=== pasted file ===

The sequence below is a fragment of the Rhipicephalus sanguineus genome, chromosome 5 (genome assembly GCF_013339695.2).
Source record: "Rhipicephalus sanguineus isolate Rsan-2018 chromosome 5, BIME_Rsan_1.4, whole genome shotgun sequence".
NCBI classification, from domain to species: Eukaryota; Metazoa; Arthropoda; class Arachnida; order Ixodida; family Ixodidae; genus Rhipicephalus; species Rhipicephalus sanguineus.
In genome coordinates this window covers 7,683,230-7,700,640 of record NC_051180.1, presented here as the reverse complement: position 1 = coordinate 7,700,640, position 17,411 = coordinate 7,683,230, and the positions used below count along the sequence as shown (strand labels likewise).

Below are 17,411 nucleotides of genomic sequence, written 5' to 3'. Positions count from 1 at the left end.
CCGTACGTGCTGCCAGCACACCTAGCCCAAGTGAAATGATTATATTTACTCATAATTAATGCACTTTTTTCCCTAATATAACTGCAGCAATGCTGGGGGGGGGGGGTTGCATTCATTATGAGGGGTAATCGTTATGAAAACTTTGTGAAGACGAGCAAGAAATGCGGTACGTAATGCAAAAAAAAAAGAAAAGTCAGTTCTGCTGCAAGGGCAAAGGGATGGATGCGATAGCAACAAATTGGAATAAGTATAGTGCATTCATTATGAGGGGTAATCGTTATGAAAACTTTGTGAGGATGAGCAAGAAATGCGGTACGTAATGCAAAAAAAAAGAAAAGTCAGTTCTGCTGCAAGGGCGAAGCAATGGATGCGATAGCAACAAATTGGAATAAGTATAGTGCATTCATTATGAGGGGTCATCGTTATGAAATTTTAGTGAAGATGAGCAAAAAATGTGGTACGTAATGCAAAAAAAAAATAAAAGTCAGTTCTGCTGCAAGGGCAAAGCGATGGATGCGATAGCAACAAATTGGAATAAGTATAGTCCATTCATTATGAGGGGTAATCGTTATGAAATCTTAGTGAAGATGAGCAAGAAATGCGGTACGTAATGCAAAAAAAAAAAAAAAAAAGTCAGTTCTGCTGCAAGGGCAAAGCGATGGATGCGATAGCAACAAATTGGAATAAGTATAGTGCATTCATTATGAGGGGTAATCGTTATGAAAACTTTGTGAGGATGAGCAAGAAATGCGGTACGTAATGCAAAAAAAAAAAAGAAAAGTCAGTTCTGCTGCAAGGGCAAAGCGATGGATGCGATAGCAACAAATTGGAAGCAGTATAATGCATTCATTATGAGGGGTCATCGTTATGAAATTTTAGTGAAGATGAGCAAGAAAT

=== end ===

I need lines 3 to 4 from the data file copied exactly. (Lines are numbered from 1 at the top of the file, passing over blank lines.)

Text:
NCBI classification, from domain to species: Eukaryota; Metazoa; Arthropoda; class Arachnida; order Ixodida; family Ixodidae; genus Rhipicephalus; species Rhipicephalus sanguineus.
In genome coordinates this window covers 7,683,230-7,700,640 of record NC_051180.1, presented here as the reverse complement: position 1 = coordinate 7,700,640, position 17,411 = coordinate 7,683,230, and the positions used below count along the sequence as shown (strand labels likewise).